And that's the second challenge is mission. As soon as you are dealing with things that are clearly criminal or unlawful, there is a force that will come and ask you to do something about unwanted or unpleasant things that on happen on the internet and to resist that is quite difficult. Also very important one is getting results and it's quite a challenge. There are a lot of skeptics as soon as you start something like this. It's the platform to fight something in our country, and very often these platforms are just talking groups and there are no clear results.
This group luckily is very focused and we are getting clear results and one of the things you have to do to make the chasm together as big as possible is keep the platform slim, light weight, not light weight in the sense you should have decision makers there, but it shouldn't be a very large group. And if you have a small group, there is a big group of which you risk it if you exclude it. So then your challenge becomes getting reserve to adopt the actions that you decide to take as a selection of companies that is on this platform.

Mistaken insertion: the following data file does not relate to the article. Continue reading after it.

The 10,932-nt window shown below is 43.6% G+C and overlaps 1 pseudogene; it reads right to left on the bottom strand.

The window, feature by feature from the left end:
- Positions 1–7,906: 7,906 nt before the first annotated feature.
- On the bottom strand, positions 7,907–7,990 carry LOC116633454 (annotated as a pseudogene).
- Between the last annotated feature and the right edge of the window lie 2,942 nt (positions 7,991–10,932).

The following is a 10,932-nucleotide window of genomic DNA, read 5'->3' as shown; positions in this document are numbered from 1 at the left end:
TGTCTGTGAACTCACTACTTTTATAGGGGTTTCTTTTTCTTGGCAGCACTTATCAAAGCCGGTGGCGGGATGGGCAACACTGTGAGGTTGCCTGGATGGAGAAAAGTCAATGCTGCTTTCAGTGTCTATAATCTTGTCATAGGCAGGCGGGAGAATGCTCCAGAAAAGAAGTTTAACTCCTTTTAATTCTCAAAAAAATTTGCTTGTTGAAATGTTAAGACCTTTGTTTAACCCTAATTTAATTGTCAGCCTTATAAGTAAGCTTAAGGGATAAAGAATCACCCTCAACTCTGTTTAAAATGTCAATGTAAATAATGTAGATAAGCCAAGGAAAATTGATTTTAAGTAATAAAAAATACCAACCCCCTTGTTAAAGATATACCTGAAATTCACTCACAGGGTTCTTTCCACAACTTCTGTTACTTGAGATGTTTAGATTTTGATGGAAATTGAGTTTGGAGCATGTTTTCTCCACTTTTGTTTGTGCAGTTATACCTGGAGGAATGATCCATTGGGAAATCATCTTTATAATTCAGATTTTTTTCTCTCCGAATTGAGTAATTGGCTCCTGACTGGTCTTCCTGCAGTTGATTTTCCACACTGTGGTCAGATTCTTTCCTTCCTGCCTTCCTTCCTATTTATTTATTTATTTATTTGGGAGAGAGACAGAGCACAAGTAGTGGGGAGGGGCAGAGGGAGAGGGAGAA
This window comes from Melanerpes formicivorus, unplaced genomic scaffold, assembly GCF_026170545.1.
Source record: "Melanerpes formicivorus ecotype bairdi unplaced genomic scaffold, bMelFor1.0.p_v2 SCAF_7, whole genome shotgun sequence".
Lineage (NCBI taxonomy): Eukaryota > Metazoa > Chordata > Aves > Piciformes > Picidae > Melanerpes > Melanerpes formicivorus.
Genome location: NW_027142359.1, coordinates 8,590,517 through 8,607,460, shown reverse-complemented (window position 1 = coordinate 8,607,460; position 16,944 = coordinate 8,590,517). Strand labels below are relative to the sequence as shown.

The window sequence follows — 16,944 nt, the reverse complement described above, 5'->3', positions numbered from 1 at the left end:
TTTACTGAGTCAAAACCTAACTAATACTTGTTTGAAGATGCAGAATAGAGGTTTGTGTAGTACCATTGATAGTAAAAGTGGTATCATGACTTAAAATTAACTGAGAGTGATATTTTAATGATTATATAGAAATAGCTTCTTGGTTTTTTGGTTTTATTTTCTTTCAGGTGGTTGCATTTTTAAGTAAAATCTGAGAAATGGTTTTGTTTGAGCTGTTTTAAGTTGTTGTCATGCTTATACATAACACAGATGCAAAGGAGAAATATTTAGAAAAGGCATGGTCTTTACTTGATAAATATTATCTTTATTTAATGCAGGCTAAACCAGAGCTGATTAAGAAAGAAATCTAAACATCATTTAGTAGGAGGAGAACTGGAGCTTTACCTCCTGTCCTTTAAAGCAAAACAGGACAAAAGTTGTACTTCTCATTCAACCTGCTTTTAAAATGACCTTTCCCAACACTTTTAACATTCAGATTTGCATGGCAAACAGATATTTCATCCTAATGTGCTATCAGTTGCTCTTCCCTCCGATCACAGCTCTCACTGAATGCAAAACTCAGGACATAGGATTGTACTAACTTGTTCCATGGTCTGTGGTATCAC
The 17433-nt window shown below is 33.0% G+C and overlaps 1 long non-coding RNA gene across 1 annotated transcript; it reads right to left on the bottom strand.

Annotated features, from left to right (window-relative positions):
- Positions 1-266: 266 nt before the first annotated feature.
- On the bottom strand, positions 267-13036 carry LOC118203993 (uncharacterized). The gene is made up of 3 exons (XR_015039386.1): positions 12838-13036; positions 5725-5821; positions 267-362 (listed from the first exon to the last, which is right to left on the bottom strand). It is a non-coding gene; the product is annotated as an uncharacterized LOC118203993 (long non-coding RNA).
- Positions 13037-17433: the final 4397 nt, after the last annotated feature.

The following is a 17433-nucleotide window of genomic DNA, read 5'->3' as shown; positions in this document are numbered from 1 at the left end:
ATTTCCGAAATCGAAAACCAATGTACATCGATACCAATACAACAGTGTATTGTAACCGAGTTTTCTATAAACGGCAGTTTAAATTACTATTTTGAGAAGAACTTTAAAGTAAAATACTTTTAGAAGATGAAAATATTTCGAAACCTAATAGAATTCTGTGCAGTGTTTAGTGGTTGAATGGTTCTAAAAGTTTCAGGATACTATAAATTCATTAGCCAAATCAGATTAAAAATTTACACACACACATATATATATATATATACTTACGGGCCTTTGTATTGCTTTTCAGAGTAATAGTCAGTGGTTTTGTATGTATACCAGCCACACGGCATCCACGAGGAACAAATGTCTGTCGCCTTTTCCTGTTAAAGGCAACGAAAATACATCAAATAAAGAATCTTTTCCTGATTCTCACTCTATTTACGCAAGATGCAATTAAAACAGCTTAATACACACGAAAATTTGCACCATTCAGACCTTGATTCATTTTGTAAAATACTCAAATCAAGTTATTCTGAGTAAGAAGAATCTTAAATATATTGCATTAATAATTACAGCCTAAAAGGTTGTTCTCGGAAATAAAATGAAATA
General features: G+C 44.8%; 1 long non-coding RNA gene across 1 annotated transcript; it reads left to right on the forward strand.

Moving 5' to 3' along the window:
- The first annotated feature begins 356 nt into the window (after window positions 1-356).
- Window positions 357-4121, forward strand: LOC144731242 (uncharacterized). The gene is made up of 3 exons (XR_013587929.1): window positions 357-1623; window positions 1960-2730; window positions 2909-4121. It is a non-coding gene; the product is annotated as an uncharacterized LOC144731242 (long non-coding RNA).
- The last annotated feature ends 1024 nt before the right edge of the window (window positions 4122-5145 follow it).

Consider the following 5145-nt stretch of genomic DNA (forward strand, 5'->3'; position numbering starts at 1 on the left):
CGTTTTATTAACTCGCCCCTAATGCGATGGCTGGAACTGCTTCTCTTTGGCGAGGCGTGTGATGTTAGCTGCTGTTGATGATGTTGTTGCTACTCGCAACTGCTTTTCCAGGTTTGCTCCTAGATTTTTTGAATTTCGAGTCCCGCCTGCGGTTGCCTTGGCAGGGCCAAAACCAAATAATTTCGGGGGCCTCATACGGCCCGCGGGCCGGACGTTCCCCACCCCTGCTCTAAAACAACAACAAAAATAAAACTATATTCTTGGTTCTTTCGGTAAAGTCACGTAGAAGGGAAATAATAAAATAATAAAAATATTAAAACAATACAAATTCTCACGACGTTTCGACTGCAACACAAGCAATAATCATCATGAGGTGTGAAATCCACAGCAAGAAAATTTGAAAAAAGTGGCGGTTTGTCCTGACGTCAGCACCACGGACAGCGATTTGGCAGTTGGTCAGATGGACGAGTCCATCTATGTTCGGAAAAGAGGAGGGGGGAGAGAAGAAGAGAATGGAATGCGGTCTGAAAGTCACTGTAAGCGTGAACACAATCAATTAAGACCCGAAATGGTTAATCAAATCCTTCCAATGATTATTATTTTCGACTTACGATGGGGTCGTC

Do I still have time?
>> LIESYL FRANZ: One more thought before we move on.
>> ROELOF MEIJER: One more thought, I'm happy you didn't have what the cyber security and cyber safety is because those are the difficult questions to answer. What cyber crime is for me that's an easy question. There is an easy answer. That's any criminal or unlawful activity on the internet, and on the internet, you should or could define as using a computer and a network. But when you have reached the phase of cyber safety or cyber security, I think that's a very difficult thing to define.
>> LIESYL FRANZ: Okay. I believe we are turning it over to you, Wout, for the last third of the group here.